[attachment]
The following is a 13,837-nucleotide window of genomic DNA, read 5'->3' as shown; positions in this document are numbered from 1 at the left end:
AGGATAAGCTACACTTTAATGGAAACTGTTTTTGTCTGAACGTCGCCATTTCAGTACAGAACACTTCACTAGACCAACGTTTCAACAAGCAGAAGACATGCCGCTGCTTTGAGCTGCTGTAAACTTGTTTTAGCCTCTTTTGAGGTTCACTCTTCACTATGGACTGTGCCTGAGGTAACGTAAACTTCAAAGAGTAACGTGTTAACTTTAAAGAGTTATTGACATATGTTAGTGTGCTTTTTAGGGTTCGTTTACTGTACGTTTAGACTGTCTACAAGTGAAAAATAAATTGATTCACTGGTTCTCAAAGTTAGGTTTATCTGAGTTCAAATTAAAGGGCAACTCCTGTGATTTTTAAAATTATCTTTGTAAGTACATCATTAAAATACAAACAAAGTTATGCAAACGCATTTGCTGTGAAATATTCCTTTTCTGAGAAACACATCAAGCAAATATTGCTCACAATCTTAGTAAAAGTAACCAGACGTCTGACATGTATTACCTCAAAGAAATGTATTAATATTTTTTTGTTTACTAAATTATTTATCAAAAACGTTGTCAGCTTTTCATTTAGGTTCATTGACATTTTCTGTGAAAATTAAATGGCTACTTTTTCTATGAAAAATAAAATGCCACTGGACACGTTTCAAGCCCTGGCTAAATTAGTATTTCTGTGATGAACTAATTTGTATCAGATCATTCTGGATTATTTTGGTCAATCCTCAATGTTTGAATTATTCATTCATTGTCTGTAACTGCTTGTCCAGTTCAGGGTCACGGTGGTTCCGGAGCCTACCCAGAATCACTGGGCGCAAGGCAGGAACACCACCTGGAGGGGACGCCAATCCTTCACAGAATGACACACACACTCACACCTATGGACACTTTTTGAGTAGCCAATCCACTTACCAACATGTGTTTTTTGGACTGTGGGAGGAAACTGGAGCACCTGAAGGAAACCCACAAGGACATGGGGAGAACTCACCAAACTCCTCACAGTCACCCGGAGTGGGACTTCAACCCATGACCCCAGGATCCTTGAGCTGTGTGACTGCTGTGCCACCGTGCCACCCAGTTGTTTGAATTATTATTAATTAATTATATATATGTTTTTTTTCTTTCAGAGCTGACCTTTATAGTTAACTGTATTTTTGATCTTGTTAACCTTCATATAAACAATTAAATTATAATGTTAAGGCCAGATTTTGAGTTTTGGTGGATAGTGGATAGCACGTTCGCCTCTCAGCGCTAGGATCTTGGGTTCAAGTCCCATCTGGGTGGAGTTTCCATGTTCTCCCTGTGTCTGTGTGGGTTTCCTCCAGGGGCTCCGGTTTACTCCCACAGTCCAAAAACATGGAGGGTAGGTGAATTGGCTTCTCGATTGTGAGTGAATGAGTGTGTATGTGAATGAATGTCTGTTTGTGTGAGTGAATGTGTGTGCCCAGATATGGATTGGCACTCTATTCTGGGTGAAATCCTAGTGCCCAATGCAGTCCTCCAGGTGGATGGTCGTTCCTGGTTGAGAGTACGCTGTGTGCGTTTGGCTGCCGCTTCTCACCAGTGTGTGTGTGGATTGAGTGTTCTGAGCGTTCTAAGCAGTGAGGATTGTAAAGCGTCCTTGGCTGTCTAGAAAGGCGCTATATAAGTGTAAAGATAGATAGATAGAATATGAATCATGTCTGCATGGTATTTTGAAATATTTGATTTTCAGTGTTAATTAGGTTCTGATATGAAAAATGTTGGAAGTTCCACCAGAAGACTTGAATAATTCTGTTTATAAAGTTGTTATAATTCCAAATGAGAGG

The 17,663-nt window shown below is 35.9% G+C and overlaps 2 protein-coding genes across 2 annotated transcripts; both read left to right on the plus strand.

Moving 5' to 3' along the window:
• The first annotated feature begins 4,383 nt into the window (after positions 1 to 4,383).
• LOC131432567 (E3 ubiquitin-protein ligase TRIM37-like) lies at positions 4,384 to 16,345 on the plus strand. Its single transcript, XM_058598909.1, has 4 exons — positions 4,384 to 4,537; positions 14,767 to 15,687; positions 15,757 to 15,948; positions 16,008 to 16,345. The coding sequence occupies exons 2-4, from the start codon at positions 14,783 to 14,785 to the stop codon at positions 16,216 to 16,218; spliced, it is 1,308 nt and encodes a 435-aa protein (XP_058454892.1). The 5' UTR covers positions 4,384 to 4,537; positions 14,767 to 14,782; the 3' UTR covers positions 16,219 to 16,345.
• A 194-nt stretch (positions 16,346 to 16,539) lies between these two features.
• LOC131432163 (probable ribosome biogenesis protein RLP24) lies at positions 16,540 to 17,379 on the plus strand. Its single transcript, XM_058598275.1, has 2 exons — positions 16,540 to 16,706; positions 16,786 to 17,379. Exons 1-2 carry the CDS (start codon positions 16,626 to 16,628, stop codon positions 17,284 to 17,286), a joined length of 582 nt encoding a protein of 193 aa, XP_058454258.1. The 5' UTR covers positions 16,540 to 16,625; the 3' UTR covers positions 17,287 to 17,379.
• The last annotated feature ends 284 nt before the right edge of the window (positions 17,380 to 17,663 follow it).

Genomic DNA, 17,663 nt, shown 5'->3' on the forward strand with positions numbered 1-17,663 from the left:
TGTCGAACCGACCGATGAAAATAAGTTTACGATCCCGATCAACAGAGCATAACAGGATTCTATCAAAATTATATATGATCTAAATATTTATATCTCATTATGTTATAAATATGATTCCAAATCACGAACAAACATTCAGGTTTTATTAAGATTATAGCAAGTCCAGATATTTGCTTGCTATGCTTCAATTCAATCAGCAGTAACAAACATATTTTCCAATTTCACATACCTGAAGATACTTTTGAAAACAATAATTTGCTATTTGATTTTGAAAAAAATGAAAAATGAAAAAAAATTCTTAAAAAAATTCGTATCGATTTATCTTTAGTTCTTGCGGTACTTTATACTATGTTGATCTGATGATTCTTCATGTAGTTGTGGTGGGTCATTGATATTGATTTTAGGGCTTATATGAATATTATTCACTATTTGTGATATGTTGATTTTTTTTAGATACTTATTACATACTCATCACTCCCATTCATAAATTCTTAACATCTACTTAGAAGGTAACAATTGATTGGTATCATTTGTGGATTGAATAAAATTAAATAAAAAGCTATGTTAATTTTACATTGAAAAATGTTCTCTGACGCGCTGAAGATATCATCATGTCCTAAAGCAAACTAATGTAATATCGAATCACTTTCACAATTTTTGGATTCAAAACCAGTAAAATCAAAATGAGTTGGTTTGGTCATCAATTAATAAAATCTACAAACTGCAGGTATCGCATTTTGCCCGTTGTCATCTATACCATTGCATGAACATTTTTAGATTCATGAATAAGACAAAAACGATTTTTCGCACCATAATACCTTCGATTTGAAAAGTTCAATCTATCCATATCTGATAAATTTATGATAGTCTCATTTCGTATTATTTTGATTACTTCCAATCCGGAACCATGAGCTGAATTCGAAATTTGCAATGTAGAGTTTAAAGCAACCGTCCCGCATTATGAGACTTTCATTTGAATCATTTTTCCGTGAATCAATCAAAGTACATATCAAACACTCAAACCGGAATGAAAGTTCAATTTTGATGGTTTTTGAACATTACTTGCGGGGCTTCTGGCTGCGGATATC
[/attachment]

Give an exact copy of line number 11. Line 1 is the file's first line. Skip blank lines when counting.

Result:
TGTCGAACCGACCGATGAAAATAAGTTTACGATCCCGATCAACAGAGCATAACAGGATTCTATCAAAATTATATATGATCTAAATATTTATATCTCATTATGTTATAAATATGATTCCAAATCACGAACAAACATTCAGGTTTTATTAAGATTATAGCAAGTCCAGATATTTGCTTGCTATGCTTCAATTCAATCAGCAGTAACAAACATATTTTCCAATTTCACATACCTGAAGATACTTTTGAAAACAATAATTTGCTATTTGATTTTGAAAAAAATGAAAAATGAAAAAAAATTCTTAAAAAAATTCGTATCGATTTATCTTTAGTTCTTGCGGTACTTTATACTATGTTGATCTGATGATTCTTCATGTAGTTGTGGTGGGTCATTGATATTGATTTTAGGGCTTATATGAATATTATTCACTATTTGTGATATGTTGATTTTTTTTAGATACTTATTACATACTCATCACTCCCATTCATAAATTCTTAACATCTACTTAGAAGGTAACAATTGATTGGTATCATTTGTGGATTGAATAAAATTAAATAAAAAGCTATGTTAATTTTACATTGAAAAATGTTCTCTGACGCGCTGAAGATATCATCATGTCCTAAAGCAAACTAATGTAATATCGAATCACTTTCACAATTTTTGGATTCAAAACCAGTAAAATCAAAATGAGTTGGTTTGGTCATCAATTAATAAAATCTACAAACTGCAGGTATCGCATTTTGCCCGTTGTCATCTATACCATTGCATGAACATTTTTAGATTCATGAATAAGACAAAAACGATTTTTCGCACCATAATACCTTCGATTTGAAAAGTTCAATCTATCCATATCTGATAAATTTATGATAGTCTCATTTCGTATTATTTTGATTACTTCCAATCCGGAACCATGAGCTGAATTCGAAATTTGCAATGTAGAGTTTAAAGCAACCGTCCCGCATTATGAGACTTTCATTTGAATCATTTTTCCGTGAATCAATCAAAGTACATATCAAACACTCAAACCGGAATGAAAGTTCAATTTTGATGGTTTTTGAACATTACTTGCGGGGCTTCTGGCTGCGGATATC